Without even knowing it, I’ve created intentional stress in my life … and those who are doing the pushing and pulling tell me it’s a good thing.
That’s easy for them to say.
I’m trying so hard these days to keep focused on what’s important: Study of the Word; using my gifts for a higher purpose; family; health; business; personal time; and investing financially in the future.
For now, it’s time to stay focused on what’s important, the theory being that all of the above may come later.
Earlier this week, I had my first meeting with my career/spiritual coach, Dick Savidge of Ministry Coaching International. His number-one job is to keep me focused on these things. Keep me disciplined. Keep me harnessed. Reign me in from the tasty distractions that satisfy my fleshly appetite. Oh, the mouth-watering hunger…
Then there’s my book editor, Bradley Harris, a Canadian born, expatriate, now living in the Deep South of Memphis, TN, who informs me now that his job is to stretch me, take me beyond what I might imagine and savor all the possibilities.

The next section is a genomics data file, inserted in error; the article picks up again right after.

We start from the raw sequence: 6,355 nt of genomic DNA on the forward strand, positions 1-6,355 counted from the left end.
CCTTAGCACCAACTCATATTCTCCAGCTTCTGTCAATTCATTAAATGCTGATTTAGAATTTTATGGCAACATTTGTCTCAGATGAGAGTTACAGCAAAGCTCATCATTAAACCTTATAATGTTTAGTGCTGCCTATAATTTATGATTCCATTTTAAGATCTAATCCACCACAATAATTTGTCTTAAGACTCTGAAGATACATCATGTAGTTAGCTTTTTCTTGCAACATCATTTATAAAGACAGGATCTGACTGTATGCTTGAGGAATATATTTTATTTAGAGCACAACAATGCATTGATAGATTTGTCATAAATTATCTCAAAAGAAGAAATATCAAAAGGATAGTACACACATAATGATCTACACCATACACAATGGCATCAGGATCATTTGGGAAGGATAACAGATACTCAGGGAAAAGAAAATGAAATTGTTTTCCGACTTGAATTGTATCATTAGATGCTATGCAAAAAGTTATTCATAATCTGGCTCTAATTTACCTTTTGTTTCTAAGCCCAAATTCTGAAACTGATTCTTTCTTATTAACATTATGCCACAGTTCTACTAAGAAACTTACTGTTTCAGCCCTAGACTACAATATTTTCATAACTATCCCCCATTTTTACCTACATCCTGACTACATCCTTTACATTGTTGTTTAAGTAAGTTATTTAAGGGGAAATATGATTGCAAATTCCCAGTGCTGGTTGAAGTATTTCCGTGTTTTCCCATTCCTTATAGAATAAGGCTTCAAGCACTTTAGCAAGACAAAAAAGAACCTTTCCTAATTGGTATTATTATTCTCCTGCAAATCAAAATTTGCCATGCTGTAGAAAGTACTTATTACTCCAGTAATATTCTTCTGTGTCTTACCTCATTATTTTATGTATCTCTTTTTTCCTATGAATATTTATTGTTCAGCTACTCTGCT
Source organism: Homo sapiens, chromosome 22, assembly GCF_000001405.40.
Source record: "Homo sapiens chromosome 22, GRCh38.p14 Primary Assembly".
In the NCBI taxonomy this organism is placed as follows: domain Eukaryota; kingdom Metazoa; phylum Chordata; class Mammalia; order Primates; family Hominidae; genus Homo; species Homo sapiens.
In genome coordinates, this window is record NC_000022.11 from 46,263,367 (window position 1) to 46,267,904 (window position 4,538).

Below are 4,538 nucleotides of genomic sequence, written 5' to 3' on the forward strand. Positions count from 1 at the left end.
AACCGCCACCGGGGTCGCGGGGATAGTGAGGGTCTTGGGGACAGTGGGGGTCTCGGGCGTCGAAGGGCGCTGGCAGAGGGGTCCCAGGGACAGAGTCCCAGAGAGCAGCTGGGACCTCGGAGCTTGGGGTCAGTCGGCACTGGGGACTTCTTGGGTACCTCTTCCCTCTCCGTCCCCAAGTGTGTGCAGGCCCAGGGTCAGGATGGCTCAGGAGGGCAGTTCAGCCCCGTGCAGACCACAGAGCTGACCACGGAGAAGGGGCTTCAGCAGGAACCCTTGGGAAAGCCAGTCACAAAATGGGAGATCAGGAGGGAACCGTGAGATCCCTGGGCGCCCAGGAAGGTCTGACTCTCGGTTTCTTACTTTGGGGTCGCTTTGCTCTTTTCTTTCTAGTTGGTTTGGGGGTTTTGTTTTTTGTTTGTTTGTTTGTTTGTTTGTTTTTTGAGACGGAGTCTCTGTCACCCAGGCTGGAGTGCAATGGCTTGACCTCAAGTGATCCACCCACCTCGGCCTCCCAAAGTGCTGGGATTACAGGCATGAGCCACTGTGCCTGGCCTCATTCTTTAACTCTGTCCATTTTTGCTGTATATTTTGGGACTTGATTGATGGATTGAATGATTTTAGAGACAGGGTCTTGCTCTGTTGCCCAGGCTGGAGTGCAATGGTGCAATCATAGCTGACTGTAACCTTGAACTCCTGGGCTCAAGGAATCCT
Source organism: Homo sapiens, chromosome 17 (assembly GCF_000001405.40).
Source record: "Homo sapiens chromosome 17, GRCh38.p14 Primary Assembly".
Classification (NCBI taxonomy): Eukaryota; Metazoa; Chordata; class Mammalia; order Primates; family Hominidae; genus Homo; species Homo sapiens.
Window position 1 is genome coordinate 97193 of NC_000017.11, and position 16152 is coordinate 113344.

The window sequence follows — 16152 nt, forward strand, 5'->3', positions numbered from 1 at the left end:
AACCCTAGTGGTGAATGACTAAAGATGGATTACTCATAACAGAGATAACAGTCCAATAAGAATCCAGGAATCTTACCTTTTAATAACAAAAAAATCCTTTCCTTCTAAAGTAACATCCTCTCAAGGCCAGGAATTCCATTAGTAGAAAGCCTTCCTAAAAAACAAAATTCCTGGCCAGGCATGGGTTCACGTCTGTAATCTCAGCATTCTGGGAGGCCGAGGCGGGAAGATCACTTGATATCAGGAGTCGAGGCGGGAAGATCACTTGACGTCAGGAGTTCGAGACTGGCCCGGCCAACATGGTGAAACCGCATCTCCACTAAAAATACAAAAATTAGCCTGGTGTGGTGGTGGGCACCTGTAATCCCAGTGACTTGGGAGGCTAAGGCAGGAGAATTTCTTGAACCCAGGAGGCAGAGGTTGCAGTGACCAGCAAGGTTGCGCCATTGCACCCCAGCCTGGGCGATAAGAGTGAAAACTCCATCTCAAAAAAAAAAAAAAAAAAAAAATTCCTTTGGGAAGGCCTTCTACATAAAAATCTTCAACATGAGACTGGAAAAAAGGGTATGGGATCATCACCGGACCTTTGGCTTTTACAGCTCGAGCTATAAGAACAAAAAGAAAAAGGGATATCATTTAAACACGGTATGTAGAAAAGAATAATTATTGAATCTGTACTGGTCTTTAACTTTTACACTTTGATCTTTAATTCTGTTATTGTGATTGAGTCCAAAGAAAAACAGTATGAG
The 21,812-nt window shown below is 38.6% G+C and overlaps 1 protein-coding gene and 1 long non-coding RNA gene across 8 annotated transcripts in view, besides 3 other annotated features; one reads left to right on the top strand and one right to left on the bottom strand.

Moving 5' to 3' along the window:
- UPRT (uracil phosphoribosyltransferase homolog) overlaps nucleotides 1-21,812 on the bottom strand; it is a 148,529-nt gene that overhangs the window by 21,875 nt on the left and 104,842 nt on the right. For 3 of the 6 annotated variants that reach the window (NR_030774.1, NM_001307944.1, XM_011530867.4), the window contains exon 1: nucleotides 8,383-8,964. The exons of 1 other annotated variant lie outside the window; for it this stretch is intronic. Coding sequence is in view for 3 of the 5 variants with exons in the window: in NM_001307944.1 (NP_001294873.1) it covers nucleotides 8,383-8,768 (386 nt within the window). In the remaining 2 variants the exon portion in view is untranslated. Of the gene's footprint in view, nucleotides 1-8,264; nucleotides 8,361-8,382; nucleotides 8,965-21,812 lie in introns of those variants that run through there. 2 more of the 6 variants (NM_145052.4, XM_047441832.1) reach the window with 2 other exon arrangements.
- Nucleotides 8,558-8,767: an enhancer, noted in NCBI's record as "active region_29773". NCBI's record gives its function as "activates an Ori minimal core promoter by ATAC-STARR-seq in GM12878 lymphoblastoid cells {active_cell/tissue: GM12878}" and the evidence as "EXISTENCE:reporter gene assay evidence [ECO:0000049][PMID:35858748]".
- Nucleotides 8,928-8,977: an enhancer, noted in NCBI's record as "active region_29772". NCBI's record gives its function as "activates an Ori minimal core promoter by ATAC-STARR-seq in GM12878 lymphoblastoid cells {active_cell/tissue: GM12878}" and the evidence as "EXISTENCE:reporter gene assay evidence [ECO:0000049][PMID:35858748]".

Then, there are my respected bosses and colleagues at my day job who envision a new product line, and want me on the front line of sales to make it happen. They don’t express it as sink or swim, but if you’re a guy like me, my self-imposed nature sure makes it feel that way.
So I pointed out to Brad yesterday “…you guys are pulling me in half a dozen different directions, when what I’m looking for is FOCUS.”
“So?” he responds.
He says it’s a good thing.
Have you ever bent an iron bar, or even a coat hanger back and forth. When bent back and forth, to and fro, the properties of certain metals have a tendency to heat up as the molecules become more and more active.
And you know what eventually happens as the bending and stretching continues? It breaks.
Lord, don’t let me break. I asked for the tension and the stress and you handed it to me on a silver platter.
You know what You’re doing. I sure hope I do.